Climate Change

TERC Research

Meteorological conditions such as air temperature, wind speed, and solar radiation affect physical lake processes including depth of mixing and currents within the lake. This information is critical for water quality modeling. Analyses of long-term air and lake temperature data are providing evidence of global climate change and warming in the Tahoe Basin. With support of the local basin agencies and the National Science Foundation, the UC Davis Tahoe Environmental Research Center (TERC) and its precursors has conducted continuous monitoring of Lake Tahoe since 1968, amassing a unique record of change for one of the world’s most beautiful yet vulnerable lakes. In collaboration with government research agencies, such as the US GeologicalSurvey and NASA/JPL, we have also compiled time series information on the basin’s streams, and on the spatial complexities of the lake’s surface temperatures. Combined with the more than one hundred years of meteorological data that exist for the Tahoe basin, it is now possible to examine this record to look for the impacts of the changing climate on the state of the lake.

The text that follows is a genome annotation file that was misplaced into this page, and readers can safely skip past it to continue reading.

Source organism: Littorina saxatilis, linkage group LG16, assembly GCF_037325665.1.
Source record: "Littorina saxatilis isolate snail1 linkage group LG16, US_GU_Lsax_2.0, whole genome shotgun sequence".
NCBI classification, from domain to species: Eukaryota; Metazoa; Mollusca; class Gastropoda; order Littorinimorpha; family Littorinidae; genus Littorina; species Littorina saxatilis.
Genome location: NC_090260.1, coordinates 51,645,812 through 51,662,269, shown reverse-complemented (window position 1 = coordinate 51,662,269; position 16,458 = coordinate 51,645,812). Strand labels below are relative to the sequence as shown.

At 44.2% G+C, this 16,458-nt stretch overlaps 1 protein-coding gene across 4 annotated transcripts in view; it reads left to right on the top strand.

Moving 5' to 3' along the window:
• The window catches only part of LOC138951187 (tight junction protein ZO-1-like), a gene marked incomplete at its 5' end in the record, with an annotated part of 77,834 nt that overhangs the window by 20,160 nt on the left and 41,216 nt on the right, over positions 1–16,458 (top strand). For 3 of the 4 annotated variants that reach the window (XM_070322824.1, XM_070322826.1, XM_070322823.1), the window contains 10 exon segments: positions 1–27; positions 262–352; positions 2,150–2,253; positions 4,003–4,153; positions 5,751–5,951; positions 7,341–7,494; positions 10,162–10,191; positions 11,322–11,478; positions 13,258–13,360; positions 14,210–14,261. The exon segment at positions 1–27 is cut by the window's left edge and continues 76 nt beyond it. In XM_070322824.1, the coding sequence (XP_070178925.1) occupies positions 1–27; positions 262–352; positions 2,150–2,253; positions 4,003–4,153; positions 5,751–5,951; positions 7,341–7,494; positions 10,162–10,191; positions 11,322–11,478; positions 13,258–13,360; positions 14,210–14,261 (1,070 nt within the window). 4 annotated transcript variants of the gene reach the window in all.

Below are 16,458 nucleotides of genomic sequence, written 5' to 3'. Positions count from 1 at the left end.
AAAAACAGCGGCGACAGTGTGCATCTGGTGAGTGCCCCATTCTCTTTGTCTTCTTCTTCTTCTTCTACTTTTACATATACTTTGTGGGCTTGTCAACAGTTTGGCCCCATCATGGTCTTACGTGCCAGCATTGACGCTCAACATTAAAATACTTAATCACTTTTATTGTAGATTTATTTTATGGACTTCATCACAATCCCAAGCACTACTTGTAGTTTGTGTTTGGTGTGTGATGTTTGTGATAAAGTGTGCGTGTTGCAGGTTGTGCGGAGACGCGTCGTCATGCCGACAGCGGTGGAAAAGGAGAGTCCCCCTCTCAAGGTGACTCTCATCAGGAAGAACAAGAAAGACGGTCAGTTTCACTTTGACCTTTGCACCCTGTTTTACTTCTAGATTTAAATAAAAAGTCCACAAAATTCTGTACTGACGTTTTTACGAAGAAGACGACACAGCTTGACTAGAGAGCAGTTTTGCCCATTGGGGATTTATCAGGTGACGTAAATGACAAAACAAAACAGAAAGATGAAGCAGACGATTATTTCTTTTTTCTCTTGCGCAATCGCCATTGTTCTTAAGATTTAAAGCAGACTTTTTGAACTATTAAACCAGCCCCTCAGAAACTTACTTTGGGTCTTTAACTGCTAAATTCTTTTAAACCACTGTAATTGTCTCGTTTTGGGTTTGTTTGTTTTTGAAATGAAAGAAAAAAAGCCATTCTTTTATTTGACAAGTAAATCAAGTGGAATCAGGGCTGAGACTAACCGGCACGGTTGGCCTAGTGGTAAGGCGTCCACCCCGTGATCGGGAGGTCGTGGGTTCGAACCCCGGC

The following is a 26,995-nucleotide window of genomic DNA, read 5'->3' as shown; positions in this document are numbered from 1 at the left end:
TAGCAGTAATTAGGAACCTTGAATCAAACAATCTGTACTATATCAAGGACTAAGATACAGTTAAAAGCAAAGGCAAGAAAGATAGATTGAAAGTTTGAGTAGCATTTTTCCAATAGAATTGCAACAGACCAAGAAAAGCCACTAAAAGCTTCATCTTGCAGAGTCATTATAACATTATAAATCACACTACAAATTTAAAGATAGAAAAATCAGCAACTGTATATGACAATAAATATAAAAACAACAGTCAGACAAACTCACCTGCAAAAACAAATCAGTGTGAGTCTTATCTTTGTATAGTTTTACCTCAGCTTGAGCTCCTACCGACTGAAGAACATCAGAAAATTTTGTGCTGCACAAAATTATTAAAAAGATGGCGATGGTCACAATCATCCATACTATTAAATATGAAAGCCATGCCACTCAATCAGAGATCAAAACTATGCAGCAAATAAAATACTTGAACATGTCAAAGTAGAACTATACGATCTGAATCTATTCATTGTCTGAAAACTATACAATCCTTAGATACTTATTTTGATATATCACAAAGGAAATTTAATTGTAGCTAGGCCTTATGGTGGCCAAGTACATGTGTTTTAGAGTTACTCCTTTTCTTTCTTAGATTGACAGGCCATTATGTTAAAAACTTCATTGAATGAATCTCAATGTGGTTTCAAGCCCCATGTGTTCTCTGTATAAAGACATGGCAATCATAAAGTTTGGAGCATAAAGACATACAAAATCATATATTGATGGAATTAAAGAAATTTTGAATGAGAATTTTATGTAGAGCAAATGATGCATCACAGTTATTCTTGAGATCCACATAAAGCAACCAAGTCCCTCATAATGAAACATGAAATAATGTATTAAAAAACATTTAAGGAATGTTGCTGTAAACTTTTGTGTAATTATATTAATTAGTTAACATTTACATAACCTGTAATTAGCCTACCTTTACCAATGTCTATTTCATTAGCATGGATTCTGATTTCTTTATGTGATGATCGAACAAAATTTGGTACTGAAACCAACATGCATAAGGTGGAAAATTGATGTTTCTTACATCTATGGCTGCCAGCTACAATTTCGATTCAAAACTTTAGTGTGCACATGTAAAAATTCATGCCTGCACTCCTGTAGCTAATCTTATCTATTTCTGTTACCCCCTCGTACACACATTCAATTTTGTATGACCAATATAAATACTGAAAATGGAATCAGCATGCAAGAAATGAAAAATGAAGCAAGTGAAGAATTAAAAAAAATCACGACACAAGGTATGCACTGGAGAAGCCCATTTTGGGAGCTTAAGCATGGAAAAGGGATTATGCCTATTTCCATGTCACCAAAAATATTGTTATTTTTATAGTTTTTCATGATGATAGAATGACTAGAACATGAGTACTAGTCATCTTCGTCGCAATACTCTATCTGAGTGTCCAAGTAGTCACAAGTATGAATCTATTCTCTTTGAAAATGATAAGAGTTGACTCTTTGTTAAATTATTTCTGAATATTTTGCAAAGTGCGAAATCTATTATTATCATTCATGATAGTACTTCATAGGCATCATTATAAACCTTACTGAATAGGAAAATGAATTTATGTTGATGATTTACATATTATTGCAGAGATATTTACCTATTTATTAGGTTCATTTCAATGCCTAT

This data record has also allowed for the development and calibration of models to look at what the future impacts of climate change are likely to be in the Tahoe basin. The 21st century climate is expected to impact the air temperature, amount and type of precipitation, stream discharge, sediment and nutrient loading, lake temperature, lake mixing, water quality, biodiversity and aquatic invasive species. Awareness of these impacts, and the range of approaches to mitigate or minimize them, is essential for resource management agencies in the Tahoe basin, for decision-makers at all levels of government, and for those living in the Tahoe basin.

Research Projects


What we eat, how we dress, where we work and play, our forests, streams, lakes and landscapes are all influenced by climate. Now the rules are changing at Lake Tahoe and around the world. ...more


Approximately ever 10 days TERC researchers exchange a bucket atop a large research buoy located near the middle of Lake Tahoe. The bucket is partially filled with deionized water and ...more


Stormwater from the urbanized areas around Lake Tahoe is known to be the largest source of clarity reducing contaminants, such as fine particles and nutrients. Using LiDAR data we have been...more


To evaluate the impacts of continued climate change on the Lake Tahoe thermal properties, water level, internal nutrient loading, nutrient cycling, aquatic ecosystem, and other important features of lake limnology...more

The State of Climate Change 2013